On the day after Election Day in 2020, while uncertainty still remained in a very close contest over whether incumbent U.S. President Donald Trump or challenger Joe Biden would win the state of Georgia, social media postings claimed that one county in the state (DeKalb) had recorded a whopping 40,000 mail-in ballots that had been disqualified for various reasons (e.g., non-matching signatures) and needed to be “cured” within a few days to be counted:
However, DeKalb County themselves debunked that claim via Twitter, stating that only about 200 ballots needed to be cured, and the affected voters were being contacted via phone or overnight mail:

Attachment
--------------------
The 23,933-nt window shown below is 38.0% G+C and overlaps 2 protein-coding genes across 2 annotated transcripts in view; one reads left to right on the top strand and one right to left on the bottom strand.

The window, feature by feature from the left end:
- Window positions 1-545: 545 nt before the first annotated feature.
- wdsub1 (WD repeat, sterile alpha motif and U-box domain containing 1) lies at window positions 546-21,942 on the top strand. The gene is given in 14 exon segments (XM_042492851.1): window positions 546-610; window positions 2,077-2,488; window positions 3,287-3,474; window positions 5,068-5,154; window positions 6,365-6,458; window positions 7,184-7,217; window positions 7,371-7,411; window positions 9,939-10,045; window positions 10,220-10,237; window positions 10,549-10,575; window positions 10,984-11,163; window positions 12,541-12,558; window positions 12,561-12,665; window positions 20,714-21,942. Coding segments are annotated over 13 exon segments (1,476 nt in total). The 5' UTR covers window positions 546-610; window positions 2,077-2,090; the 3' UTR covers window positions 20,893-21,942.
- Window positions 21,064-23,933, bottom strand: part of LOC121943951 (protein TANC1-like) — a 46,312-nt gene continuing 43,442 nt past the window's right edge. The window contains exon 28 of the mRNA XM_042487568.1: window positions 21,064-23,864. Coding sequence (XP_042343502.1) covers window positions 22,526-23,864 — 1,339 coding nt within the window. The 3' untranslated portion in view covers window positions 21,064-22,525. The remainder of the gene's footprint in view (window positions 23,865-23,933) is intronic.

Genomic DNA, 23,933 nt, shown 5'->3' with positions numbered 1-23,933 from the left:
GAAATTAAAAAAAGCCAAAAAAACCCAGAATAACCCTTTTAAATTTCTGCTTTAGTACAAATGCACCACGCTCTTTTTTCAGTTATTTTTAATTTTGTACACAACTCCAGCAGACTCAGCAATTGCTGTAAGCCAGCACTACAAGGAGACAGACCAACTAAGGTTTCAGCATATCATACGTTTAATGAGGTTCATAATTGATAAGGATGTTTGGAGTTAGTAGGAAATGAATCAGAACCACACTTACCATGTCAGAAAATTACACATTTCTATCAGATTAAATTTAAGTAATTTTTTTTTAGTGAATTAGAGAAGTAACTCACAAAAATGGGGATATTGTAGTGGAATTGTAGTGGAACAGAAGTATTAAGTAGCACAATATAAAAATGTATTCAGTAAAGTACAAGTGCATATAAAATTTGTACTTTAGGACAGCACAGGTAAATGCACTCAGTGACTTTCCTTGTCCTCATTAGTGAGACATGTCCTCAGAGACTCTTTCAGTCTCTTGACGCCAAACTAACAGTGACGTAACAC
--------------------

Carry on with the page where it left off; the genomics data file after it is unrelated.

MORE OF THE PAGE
Voters: there is incorrect info circulating regarding the number of DeKalb ballots that need to be cured by Friday. Currently, there are approximately 200 ballots that need to be cured and each voter is being contacted via phone or overnight mail.
— DeKalb County Votes (@DeKalbVotes) November 4, 2020
ProPublica reporter and CNN analyst Jessica Huseman also noted that 40,000 rejected ballots would be an “insanely high” amount (almost 25% of all the mail-in ballots in that county) and that the entire state of Georgia expected only about 3,000 rejections altogether:
This is *false*. This county had 170,856 mail ballots requested — 40K rejected would be insanely high for Georgia, which rejected only 1 percent of ballots during the primary.
The secretary of state's office tells me they expect around 3,000 rejections across the whole state. https://t.co/x37iytIDzA
— Jessica Huseman (@JessicaHuseman) November 4, 2020